Oregon’s Code of Judicial Conduct states that “a judge shall not take any action or make any comment that a reasonable person would expect to impair the fairness of a matter pending or impending in an Oregon court.”  

“Judges are not prohibited from expressing empathy or emotional support toward a party in a case,” Lemman wrote in an email to KOIN. 

KOIN 6 News asked if Kittson-MaQatish can still try the case after sending the letter. Lemman said the code directs judges to decide all matters assigned to them and they’re instructed to perform their duties fairly, impartially, and without bias or prejudice. The code also directs judges to disqualify themselves if they have a personal bias or prejudice. 

Oregon law allows parties to file a motion to disqualify a judge if they feel they cannot get an impartial hearing before the judge. 

Lemman said he generally does not see judicial correspondence in cases but has seen judges in treatment court sessions make supportive comments to a party in a case. 

Below is the letter Judge Kittson-MaQatish sent Scott Gasperino on May 9, 2022: 

Dear Mr. Gasperino,

Silence can leave so much room for misinterpretation. l am sorry for not reaching out to you sooner regarding Sophia. Because there is a criminal trial pending, I will have to limit my words yet still.

Please know that a day hasn’t gone by that I have not thought about you or Sophia. My heart aches for you and your family and l hope our community is surrounding you with love and strength.

While there were competing claims between you and Ms. Gasperino asking for protection each from the other, it was clear early in the case, that you are a protective parent. 

ln this domestic relations case, you were never bitter. ln fact, you were hopeful and patient with Ms. Gasperino. We had several settlement conference and court hearings where the parties worked toward addressing safety concerns. Each time your concern for Sophia was tempered, measured, and hopeful seeking to address both Ms. Gasperino’s mental health, while also trying to protect Sophia.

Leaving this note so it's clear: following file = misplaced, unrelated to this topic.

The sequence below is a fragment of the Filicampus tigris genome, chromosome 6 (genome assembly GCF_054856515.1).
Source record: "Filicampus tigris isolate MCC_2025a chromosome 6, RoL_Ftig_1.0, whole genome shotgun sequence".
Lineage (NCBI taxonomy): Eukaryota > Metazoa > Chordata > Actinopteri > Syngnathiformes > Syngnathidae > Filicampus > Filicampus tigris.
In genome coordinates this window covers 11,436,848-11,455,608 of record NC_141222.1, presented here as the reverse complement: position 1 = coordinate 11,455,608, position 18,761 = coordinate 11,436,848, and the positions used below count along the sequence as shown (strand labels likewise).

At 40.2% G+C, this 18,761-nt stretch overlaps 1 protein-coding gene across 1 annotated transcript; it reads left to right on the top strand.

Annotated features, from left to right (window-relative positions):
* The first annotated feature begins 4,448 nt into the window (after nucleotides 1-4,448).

Throughout this case, you provided excellent supervision for Sophia. Please know that you are a good, good father who was tasked with an impossible task. I am sure that you have rewound the tape of this case (your life) many times looking for the clues that would have brought a different outcome. I know I have. I have no doubt the attorneys involved and ODHS has as well.

At the April 1 hearing where the parties reached a resolution and you moved to withdraw your motion for an immediate danger order, I am reminded of what Ms. Gasperino’s attorney said on the record commending both you and your attorney for working together in a collaborative manner. He commended you specifically for your willingness to set aside any anger or frustration regarding the false allegations Ms. Gasperino made against you and your willingness to move back in the home for the protection of Sophia.

That was a fateful day in a two year long battle you shouldered to protect your child while gently balancing your wife’s mental illness. Don’t doubt for a minute that you are a good, good father. Again, I am so sorry for the loss that you will suffer for a lifetime.

Your divorce case remains open. It will sit here until you are ready, and you have the strength. Any agreement previously reached by the parties regarding the home is no longer in affect. Mr. Gasperino have your attorney reach out to the court when you are ready.

And, when your divorce is final, if ever you want to talk about how the system, the court, or l could have helped protect Sophia more my door is open. Sophia will not be forgotten.


Judge Kittson-MaQatish